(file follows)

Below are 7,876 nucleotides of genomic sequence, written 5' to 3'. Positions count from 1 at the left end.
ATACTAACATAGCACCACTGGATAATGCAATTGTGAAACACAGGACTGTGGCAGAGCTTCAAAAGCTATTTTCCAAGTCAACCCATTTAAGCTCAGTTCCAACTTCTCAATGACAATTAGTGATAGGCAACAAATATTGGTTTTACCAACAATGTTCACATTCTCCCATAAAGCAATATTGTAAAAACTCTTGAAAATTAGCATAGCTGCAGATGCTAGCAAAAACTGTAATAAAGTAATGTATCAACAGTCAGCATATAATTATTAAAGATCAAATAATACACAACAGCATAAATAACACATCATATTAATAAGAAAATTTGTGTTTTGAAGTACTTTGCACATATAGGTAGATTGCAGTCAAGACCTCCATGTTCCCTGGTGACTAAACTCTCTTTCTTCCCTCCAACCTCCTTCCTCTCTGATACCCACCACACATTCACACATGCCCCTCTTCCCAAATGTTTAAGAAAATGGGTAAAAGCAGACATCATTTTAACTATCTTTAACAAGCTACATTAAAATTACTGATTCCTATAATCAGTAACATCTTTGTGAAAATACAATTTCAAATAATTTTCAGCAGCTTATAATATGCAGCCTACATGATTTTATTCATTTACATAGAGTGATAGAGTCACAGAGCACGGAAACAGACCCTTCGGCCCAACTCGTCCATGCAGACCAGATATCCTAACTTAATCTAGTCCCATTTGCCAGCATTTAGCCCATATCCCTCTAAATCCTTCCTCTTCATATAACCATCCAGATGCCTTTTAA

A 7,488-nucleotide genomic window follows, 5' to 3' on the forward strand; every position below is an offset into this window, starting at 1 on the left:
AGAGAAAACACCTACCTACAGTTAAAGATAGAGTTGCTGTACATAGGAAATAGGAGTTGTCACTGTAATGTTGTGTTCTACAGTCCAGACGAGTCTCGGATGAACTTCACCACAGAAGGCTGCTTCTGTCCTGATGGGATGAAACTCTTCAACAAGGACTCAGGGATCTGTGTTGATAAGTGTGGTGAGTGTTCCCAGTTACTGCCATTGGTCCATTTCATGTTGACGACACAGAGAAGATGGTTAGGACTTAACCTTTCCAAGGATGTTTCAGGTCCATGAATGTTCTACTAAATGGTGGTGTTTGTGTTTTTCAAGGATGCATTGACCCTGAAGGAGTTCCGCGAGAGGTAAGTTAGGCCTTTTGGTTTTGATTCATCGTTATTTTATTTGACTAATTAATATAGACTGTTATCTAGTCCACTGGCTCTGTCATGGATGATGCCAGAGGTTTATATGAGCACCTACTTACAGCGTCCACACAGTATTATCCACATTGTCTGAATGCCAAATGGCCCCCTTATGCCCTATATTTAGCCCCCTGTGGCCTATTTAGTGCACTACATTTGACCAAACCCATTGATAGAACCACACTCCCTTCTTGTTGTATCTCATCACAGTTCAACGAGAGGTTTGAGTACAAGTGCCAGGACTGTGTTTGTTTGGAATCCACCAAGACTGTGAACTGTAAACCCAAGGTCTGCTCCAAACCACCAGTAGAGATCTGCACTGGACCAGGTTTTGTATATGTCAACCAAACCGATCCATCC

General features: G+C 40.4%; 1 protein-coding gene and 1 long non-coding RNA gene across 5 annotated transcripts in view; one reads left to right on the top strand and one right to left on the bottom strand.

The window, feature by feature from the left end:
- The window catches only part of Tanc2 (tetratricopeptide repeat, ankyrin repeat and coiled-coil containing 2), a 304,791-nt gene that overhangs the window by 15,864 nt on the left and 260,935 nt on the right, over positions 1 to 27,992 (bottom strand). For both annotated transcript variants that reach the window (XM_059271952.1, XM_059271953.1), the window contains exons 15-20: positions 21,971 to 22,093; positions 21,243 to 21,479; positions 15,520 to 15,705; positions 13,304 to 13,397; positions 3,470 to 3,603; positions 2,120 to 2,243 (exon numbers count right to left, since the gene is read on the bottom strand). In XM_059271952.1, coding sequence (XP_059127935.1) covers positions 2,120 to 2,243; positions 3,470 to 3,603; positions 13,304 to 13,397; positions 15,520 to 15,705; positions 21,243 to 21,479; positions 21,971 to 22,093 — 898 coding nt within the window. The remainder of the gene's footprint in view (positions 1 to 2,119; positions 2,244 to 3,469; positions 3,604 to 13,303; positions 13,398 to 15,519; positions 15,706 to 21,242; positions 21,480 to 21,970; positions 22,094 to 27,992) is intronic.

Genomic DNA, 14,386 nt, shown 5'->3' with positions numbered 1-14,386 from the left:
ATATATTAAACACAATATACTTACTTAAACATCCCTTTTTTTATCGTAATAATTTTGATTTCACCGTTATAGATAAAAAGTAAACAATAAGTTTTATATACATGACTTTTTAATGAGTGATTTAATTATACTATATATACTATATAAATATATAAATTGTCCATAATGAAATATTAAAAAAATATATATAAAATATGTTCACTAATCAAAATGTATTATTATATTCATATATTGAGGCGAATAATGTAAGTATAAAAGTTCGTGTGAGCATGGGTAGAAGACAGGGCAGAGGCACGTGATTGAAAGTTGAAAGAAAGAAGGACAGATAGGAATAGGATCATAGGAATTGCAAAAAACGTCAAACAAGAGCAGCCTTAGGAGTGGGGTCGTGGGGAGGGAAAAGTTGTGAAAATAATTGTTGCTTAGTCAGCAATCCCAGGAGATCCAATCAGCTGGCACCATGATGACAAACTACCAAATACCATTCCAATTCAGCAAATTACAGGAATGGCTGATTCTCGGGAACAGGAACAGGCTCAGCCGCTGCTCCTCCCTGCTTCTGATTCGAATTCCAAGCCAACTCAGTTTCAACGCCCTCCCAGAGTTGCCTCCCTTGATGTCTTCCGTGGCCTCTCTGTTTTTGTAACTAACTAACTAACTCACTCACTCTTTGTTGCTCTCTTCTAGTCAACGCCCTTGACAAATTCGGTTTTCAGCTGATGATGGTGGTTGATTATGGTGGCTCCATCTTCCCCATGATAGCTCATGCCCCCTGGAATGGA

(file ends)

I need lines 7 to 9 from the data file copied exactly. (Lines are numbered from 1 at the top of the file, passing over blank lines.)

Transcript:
- The window catches only part of Tanc2 (tetratricopeptide repeat, ankyrin repeat and coiled-coil containing 2), a 304,791-nt gene that overhangs the window by 15,864 nt on the left and 260,935 nt on the right, over positions 1 to 27,992 (bottom strand). For both annotated transcript variants that reach the window (XM_059271952.1, XM_059271953.1), the window contains exons 15-20: positions 21,971 to 22,093; positions 21,243 to 21,479; positions 15,520 to 15,705; positions 13,304 to 13,397; positions 3,470 to 3,603; positions 2,120 to 2,243 (exon numbers count right to left, since the gene is read on the bottom strand). In XM_059271952.1, coding sequence (XP_059127935.1) covers positions 2,120 to 2,243; positions 3,470 to 3,603; positions 13,304 to 13,397; positions 15,520 to 15,705; positions 21,243 to 21,479; positions 21,971 to 22,093 — 898 coding nt within the window. The remainder of the gene's footprint in view (positions 1 to 2,119; positions 2,244 to 3,469; positions 3,604 to 13,303; positions 13,398 to 15,519; positions 15,706 to 21,242; positions 21,480 to 21,970; positions 22,094 to 27,992) is intronic.

Genomic DNA, 14,386 nt, shown 5'->3' with positions numbered 1-14,386 from the left:
ATATATTAAACACAATATACTTACTTAAACATCCCTTTTTTTATCGTAATAATTTTGATTTCACCGTTATAGATAAAAAGTAAACAATAAGTTTTATATACATGACTTTTTAATGAGTGATTTAATTATACTATATATACTATATAAATATATAAATTGTCCATAATGAAATATTAAAAAAATATATATAAAATATGTTCACTAATCAAAATGTATTATTATATTCATATATTGAGGCGAATAATGTAAGTATAAAAGTTCGTGTGAGCATGGGTAGAAGACAGGGCAGAGGCACGTGATTGAAAGTTGAAAGAAAGAAGGACAGATAGGAATAGGATCATAGGAATTGCAAAAAACGTCAAACAAGAGCAGCCTTAGGAGTGGGGTCGTGGGGAGGGAAAAGTTGTGAAAATAATTGTTGCTTAGTCAGCAATCCCAGGAGATCCAATCAGCTGGCACCATGATGACAAACTACCAAATACCATTCCAATTCAGCAAATTACAGGAATGGCTGATTCTCGGGAACAGGAACAGGCTCAGCCGCTGCTCCTCCCTGCTTCTGATTCGAATTCCAAGCCAACTCAGTTTCAACGCCCTCCCAGAGTTGCCTCCCTTGATGTCTTCCGTGGCCTCTCTGTTTTTGTAACTAACTAACTAACTCACTCACTCTTTGTTGCTCTCTTCTAGTCAACGCCCTTGACAAATTCGGTTTTCAGCTGATGATGGTGGTTGATTATGGTGGCTCCATCTTCCCCATGATAGCTCATGCCCCCTGGAATGGA